The role of Patrons in appointments has been significantly reduced by large scale suspension of their rights. Although the code of practice states that Patrons should still have a full role in appointments this is often breached. In contrast more and more of the role has been taken on by Diocesan officials which reflects a retrogressive change in the understanding of the church but also increases the workload and hence the pressure for more centralisation by increasing numbers of Diocesan staff. Widespread lay patronage, and in more recent years patronage bodies has been an effective tool in preventing the Church of England becoming more clericalised. In most Roman Catholic countries this important lay role was abandoned long ago. However, it is worth remembering that in Scotland, for different reasons, patronage was long a source of considerable friction and division.
During a vacancy
- Benefits of patronage during a vacancy:
- Ensuring a degree of continuity and consistency in ministry from one minister to another.
- Ensuring that the parish has an advocate, who will stand with them, particularly if there is a dispute in the appointment process. Parish Representatives are often intimidated by Diocesan officials, and sadly sometimes misled.
- Providing an outside and objective view, which may not be available to those close at hand.
- Being independent of some of the issues and factors at work in the parish, in particular ensuring that a small vocal group do not drown out the quieter majority.
- Being able to gather names from further afield.
- Having wide contacts, not simply of those looking to move, across the country.
- Ensuring that clergy who are outspoken on important issues are not sidelined because Dioceses do not want ‘troublemakers’.
- Providing support and advice to parishes if things do not go smoothly.
Somebody, somewhere, has to pay some of the bills associated with patronage but it is not a cost borne directly by parishes and when Patrons are allowed to get on with their role it eases considerably the burden on Diocesan administration.
Overall the Patron has a role in providing a proper balance between finding the person of God’s choice and fulfilling the needs of the parish without being unduly influenced by other factors.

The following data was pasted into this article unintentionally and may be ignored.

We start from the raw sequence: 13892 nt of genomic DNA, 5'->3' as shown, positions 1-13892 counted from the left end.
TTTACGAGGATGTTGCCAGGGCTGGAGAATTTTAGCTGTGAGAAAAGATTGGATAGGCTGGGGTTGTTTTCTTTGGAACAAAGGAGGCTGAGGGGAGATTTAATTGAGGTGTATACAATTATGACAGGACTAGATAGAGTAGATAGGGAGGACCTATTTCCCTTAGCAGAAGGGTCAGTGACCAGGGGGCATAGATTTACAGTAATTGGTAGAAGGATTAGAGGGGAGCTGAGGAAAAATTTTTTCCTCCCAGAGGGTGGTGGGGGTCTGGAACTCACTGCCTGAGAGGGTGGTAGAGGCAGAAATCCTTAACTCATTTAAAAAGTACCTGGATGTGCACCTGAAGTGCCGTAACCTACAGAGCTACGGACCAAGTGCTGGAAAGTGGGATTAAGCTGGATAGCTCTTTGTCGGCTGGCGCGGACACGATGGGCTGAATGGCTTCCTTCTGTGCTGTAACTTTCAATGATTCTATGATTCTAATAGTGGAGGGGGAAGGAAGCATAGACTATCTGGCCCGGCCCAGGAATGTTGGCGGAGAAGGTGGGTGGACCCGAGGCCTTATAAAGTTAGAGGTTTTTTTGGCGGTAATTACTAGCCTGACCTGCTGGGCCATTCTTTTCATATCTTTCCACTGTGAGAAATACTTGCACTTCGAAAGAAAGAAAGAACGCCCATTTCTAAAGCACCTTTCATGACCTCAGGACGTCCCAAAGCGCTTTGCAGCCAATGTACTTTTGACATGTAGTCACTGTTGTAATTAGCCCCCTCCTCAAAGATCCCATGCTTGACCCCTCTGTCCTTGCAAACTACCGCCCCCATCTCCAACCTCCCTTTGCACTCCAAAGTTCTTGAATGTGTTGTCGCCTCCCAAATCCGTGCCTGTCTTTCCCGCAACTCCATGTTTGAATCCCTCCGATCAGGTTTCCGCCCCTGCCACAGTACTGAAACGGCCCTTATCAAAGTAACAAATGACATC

Other help Church Society Trust endeavours to provide:
- Supporting clergy who can often feel isolated in their ministry. Sometimes clergy facing crises say that Trust members or Directors were the only outside people to be interested in them.
- Praying for the work in the parish (please do use the Church Society prayer diary for this purpose).
- Mediating when problems arise in the parish.
- Providing resources for parishes (this is particularly the role of Church Society).
- Contacting clergy on a regular basis (Trust members are asked to be the primary point of contact).
- Practical help, which most often means providing visiting preachers including in an interregnum.
- Keeping parishes informed of issues that will affect them, and being a resource on pastoral, doctrinal and legal matters.
- Being an advocate for parishes, both locally and nationally, by tackling issues which have an impact on parishes.
Other patrons will be involved in other ways. For example, the parish I was brought up in was under the patronage of a Cambridge college. The Rector was able to enjoy a reading week in the college, grants were provided and at least once college students helped with a parish mission.
The Patronage system is not a quaint relic of a past. Patronage is an outworking of the fact that the Church of England is neither a congregational federation, nor an episcopal hierarchy, but part of the body of Christ with all manner of intriguing interconnections enabling different parts of the body to strengthen and help each other.